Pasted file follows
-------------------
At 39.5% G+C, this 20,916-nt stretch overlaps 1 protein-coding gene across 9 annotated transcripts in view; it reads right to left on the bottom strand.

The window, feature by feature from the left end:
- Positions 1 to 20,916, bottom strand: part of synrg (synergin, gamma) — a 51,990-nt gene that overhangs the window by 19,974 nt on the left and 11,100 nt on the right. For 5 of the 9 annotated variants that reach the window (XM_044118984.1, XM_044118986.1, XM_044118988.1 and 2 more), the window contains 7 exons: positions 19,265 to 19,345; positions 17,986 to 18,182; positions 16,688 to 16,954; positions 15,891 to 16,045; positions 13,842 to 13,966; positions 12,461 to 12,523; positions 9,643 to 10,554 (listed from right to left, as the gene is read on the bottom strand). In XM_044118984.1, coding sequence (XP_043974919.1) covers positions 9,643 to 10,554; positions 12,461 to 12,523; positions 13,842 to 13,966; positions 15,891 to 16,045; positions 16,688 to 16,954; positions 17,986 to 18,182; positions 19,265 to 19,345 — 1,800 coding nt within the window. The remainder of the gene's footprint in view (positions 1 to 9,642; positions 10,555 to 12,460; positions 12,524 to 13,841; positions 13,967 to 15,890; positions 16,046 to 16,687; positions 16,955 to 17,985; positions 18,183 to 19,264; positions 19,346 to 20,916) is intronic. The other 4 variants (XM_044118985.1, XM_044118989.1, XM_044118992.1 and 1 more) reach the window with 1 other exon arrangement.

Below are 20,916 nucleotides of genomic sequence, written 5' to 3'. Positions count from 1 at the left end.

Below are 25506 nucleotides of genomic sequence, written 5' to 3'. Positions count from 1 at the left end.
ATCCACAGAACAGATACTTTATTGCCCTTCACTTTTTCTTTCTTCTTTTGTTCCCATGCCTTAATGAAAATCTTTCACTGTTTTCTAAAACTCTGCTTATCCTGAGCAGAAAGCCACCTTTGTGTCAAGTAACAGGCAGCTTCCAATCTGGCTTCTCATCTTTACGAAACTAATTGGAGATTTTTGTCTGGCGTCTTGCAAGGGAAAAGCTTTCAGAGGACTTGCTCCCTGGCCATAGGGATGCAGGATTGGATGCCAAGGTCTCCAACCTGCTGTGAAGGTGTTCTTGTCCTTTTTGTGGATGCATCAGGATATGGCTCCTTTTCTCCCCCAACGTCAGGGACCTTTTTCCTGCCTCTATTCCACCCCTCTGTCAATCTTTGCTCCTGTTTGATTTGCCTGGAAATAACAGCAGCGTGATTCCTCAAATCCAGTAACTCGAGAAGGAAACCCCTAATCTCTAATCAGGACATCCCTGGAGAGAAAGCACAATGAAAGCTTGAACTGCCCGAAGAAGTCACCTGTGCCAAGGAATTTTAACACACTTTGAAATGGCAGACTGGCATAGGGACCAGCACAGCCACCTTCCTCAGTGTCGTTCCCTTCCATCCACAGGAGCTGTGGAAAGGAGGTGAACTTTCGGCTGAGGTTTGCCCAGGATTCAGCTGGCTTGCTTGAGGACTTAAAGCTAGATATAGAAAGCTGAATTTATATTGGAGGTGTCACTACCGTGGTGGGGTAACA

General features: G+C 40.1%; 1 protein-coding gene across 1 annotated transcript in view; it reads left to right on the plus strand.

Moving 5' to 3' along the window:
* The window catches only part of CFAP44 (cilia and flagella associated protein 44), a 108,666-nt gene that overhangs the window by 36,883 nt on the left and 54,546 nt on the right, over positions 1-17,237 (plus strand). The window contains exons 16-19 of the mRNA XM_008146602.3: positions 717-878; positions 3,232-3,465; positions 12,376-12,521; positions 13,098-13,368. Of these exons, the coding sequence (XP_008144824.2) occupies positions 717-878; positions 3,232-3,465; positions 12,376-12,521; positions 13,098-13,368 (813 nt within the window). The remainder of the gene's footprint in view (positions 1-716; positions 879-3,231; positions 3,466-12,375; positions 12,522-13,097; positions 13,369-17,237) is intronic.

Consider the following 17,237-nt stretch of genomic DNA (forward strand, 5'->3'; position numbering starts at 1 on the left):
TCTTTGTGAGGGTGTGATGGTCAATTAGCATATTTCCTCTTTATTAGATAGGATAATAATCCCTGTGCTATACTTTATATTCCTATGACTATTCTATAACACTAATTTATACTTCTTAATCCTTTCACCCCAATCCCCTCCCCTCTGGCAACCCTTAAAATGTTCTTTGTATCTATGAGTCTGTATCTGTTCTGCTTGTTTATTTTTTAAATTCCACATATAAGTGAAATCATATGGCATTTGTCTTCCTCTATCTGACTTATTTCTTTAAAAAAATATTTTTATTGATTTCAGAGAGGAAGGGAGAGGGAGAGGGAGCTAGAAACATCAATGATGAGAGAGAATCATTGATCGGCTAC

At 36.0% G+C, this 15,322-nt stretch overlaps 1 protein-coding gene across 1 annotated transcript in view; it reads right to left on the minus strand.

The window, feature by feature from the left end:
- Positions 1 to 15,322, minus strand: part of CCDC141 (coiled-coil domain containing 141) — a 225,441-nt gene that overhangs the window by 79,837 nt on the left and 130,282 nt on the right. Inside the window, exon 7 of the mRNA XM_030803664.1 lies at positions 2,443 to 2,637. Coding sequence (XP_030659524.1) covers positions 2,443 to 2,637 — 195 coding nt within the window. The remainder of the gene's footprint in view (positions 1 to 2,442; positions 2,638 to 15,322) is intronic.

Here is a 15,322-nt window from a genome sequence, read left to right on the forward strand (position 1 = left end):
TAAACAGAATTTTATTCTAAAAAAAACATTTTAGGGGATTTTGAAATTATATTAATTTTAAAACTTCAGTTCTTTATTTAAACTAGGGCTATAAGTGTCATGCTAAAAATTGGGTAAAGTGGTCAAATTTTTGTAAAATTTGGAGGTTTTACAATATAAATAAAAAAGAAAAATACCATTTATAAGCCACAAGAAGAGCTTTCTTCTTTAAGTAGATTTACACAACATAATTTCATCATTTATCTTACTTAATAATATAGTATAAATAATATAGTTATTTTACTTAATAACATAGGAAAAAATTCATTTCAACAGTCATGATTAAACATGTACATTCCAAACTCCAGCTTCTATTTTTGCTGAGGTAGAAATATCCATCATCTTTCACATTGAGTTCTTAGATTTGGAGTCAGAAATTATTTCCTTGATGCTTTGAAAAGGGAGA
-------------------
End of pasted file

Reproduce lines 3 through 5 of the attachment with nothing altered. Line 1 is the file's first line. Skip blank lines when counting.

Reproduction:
- Positions 1 to 20,916, bottom strand: part of synrg (synergin, gamma) — a 51,990-nt gene that overhangs the window by 19,974 nt on the left and 11,100 nt on the right. For 5 of the 9 annotated variants that reach the window (XM_044118984.1, XM_044118986.1, XM_044118988.1 and 2 more), the window contains 7 exons: positions 19,265 to 19,345; positions 17,986 to 18,182; positions 16,688 to 16,954; positions 15,891 to 16,045; positions 13,842 to 13,966; positions 12,461 to 12,523; positions 9,643 to 10,554 (listed from right to left, as the gene is read on the bottom strand). In XM_044118984.1, coding sequence (XP_043974919.1) covers positions 9,643 to 10,554; positions 12,461 to 12,523; positions 13,842 to 13,966; positions 15,891 to 16,045; positions 16,688 to 16,954; positions 17,986 to 18,182; positions 19,265 to 19,345 — 1,800 coding nt within the window. The remainder of the gene's footprint in view (positions 1 to 9,642; positions 10,555 to 12,460; positions 12,524 to 13,841; positions 13,967 to 15,890; positions 16,046 to 16,687; positions 16,955 to 17,985; positions 18,183 to 19,264; positions 19,346 to 20,916) is intronic. The other 4 variants (XM_044118985.1, XM_044118989.1, XM_044118992.1 and 1 more) reach the window with 1 other exon arrangement.

Below are 20,916 nucleotides of genomic sequence, written 5' to 3'. Positions count from 1 at the left end.

Below are 25506 nucleotides of genomic sequence, written 5' to 3'. Positions count from 1 at the left end.